On the Spot
The music at the club was pounding and we were dancing close. It wasn’t exactly a date, as the friend I was with wasn’t exactly available, but I was happy just to dance and share a flirtatious energy. I didn’t expect one of the other patrons to come and ask to dance with us both. Within 10 minutes, she was making out with me, groping my side, grinding her leg into my crotch. My mind was racing.
I’d heard the advice to always disclose my trans status before doing anything sexual at least dozen times, but this was my first time navigating it. I’d met all my previous partners through my activism. They knew that I was trans long before the first date. I’d never picked someone up in a club before. It was so loud that we needed to shout just to exchange names. Somehow, yelling: “I’m trans!” over the surrounding cacophony didn’t seem like the best way to come out.
Disclosing as Opposed to “Coming Out”
When to disclose trans status to a potential partner is a complicated issue that has been hotly discussed in the trans community. When it comes down to it, the answer invariably is: “It depends.” Just like rules about how long to wait before calling after your first date, there’s no one time to disclose what works in all situations. The first date, the second date, never, a few hours before sex, when saying hello; any of those could be the best answer in at least one situation, and there are lots of things to consider when deciding what is appropriate.
To begin, let’s catch up on the basics of what disclosure is and isn’t. A lot of people attempt to extend the metaphor of “the closet” from LGB identity to the issue of trans status disclosure, but it’s really a different situation. Cis (non-trans) LGB folks who are closeted are presenting a fake image to the world and hiding who they really are. What makes “coming out” so liberating for them is that they finally have the chance to be and be seen as who they really are. Trans people who hide by living as a gender they do not identify with can be said to be “closeted,” but they are not who’s typically being discussed in terms of disclosure.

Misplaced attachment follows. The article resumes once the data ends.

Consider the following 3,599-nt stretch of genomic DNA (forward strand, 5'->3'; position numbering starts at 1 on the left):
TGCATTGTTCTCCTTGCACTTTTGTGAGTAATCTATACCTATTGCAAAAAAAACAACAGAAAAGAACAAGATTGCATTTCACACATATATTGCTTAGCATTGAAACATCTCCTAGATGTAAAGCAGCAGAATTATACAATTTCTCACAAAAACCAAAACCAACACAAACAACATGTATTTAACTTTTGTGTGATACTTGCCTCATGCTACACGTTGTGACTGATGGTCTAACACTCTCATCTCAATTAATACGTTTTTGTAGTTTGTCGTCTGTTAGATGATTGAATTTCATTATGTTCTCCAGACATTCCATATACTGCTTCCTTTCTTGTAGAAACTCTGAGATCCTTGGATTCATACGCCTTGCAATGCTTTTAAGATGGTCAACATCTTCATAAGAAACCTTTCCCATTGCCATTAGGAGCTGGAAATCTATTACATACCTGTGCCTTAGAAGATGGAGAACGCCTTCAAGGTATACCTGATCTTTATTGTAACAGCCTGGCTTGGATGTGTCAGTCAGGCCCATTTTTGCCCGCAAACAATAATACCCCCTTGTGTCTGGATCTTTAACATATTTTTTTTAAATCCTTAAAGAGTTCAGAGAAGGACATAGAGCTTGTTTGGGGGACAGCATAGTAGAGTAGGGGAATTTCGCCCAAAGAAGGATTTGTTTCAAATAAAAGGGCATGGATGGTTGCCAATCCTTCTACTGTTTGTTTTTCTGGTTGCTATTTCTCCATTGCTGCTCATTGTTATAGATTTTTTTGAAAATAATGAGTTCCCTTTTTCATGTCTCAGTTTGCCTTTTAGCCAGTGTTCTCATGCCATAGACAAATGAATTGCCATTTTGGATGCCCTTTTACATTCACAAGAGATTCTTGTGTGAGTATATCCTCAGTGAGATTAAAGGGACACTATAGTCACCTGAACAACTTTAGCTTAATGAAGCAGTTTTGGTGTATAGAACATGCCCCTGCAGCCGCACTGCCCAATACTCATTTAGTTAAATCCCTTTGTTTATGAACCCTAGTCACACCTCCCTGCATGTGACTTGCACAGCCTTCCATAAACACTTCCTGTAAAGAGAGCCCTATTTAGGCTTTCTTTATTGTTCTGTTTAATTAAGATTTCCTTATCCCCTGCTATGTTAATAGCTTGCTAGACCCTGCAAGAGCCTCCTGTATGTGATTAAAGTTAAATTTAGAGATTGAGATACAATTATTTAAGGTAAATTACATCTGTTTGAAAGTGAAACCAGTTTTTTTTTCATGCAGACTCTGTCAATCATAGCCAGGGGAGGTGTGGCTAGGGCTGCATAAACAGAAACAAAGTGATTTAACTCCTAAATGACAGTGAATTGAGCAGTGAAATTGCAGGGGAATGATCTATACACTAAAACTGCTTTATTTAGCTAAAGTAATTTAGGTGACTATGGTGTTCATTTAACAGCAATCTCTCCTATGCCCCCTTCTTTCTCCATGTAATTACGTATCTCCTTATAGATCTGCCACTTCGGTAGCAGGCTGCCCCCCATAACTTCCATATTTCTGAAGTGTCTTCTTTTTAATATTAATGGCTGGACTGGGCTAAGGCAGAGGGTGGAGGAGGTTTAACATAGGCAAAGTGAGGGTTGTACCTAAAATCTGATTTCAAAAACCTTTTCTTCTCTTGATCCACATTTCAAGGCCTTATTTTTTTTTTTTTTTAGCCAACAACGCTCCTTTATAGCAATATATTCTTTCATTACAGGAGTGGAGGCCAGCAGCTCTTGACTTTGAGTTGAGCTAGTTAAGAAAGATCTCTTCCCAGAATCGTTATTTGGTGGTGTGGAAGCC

Being a trans woman living as a woman, I get to be who I really am regardless of whether or not I disclose my trans status. However, telling people I’m trans can result in people suddenly no longer seeing me as a real woman. Contrary to the experience of coming out, disclosure of trans status often puts me at risk for losing the ability to be seen as who I really am.
The Myth of Deception
When disclosure is presented as an obligation or responsibility, it’s given as either an obligation to the cis partner or to the trans person’s own safety. The first reason is clearly motivated by the assumption that trans people’s genders are less valid or real than cisgenders, which means that trans people are somehow lying by presenting their true selves. It plays on the trope of the transsexual deceiver, á là, The Crying Game or The Jerry Springer Show.
It’s true that trans status can be very important in some trans people’s lives, but to others, it’s just an anomalous fact in their medical history. If someone doesn’t notice that their partner is trans, then chances are, their trans status is not impacting their life— in which case, I’d argue there is no more obligation to disclose that than there is the obligation to disclose things like religion, political affiliation, ethnic heritage, survivor status, occupation and work history, past abortions, hobbies, and food allergies. All of those are fine things to discuss, but normally, you don’t claim someone is lying or deceptive if they haven’t discussed mentioned them by a specific point in the relationship. There is no reason trans status should be treated differently.
I might be aghast if I discovered a lover was a major fan of G. W. Bush, but if I’d never asked about politics, then it would be as much my fault as theirs that I never knew that piece of who they were. Similarly, if someone deeply cares about their partner’s trans status, but never asks about it, they cannot claim that their rights were violated because their partner never brought it up.